Editor Pete Carr reveals how any small neglected pond or flood can be turned into a productive flight pond
Flighting duck on inland ponds and splashes cannot really be called wildfowling proper; in essence it would be better called tame fowling – especially amongst the die-hard longshoremen who look on their sport between tides on the estuaries and firths as the pinnacle of the sport. Nevertheless inland flighting is still fowling, and what great sport it can be. When it works well a lot of sport can be had, and managing your own ‘bit’ of water is a most enjoyable experience. Evening ‘ducking’ has been a big part of my sporting life and most shoots, from the small acreage walked-up farm shoot to the sprawling great estates have numerous odd wet holes, or field corners that flood, and many of these have the potential to be developed into flight ponds.
The old adage ‘small is beautiful’ is appropriate when considering flight ponds, and many a small spring pool or winter splash can produce a lot of duck over a season. As long as the water is shallow and the area quiet during dusk and the dark hours duck will come if encouraged with a sufficient and regular food source. In many situations, major machinery will not be necessary, as a lot of wet corners can simply be scraped out with the aid of a tractor bucket and a bit of spadework. The prime requirement is depth; at least one side of the pond must be no deeper than two feet and the bank sloping so smaller dabbling ducks such as teal can feed in the shallower side.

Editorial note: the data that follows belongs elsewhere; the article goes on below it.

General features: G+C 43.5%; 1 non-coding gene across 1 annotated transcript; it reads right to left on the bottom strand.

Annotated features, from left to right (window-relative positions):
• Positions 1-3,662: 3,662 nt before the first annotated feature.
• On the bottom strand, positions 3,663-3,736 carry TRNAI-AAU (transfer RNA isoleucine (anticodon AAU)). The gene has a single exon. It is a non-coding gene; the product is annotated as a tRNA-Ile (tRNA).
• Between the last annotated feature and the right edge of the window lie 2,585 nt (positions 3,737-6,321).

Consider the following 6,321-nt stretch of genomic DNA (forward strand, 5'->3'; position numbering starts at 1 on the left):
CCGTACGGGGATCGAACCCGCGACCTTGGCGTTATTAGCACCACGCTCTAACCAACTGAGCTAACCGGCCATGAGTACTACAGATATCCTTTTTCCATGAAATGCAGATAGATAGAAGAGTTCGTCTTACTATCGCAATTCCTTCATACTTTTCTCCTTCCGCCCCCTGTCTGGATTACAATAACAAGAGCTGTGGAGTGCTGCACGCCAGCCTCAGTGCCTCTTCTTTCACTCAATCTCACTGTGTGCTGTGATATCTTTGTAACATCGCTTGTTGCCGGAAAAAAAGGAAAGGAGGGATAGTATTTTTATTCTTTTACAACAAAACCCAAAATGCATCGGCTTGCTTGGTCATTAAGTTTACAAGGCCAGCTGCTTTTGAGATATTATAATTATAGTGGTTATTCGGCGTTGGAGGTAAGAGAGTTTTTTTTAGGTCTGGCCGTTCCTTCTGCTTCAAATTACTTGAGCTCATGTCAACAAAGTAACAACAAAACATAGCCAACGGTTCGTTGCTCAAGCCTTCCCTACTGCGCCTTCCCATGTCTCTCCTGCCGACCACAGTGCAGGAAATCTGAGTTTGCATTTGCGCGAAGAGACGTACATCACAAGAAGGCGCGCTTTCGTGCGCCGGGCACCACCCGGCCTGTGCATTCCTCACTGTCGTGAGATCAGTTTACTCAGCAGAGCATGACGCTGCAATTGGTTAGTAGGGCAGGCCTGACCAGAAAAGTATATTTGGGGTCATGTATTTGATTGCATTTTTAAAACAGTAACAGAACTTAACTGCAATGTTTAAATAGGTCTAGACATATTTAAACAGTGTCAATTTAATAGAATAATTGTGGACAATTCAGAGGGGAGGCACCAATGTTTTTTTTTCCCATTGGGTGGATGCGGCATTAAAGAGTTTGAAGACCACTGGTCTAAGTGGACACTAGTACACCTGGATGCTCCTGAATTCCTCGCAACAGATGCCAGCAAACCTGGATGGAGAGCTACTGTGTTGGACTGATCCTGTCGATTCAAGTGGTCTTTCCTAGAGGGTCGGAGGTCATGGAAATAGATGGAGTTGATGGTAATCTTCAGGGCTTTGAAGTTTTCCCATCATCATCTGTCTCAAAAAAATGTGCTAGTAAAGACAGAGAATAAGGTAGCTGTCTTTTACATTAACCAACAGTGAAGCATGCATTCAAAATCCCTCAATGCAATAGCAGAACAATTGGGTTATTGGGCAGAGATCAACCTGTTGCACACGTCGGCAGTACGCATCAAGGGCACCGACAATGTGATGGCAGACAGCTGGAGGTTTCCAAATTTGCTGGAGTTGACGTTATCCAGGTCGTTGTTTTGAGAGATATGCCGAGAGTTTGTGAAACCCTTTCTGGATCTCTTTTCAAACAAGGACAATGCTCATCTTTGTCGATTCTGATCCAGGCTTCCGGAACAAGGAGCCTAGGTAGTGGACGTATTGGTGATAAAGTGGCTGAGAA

Cattle meadows or landed grasses that flood in winter are often a great draw for wigeon. Never miss an opportunity to feed these areas, even small water flashes may prove to be productive.
A pond that is disturbed during the day is an advantage; the object of the exercise is to shoot duck on evening flight. It’s no good if they choose to roost on the pond during the day and take their fill at leisure. If your potential pond is in a quiet area, it is best to regularly move the ducks off in the morning on a regular basis, to encourage them to return on duck.
2. Vermin control
At night the pond must be a safe haven, free from vermin. Disturbance from mink and foxes will quickly ruin a pond’s potential. A surprising number of duck will visit a flight pond if regularly fed and if the fowl suddenly stop coming, it will most probably be disturbance by vermin or over-shooting. Check the wet ground on the pond’s edge – mink and fox feetings will be apparent if they are working the water and some time will have to be put in to bring the culprits to book. Prevention is better than cure of course; regular trapping, snaring and shooting will keep these predators at bay.
Little and often is best, start feeding as the harvest begins in August, stubbles and the split grain to be found there encourages resident ducks and their broods to start flighting and they will soon find your fed ponds.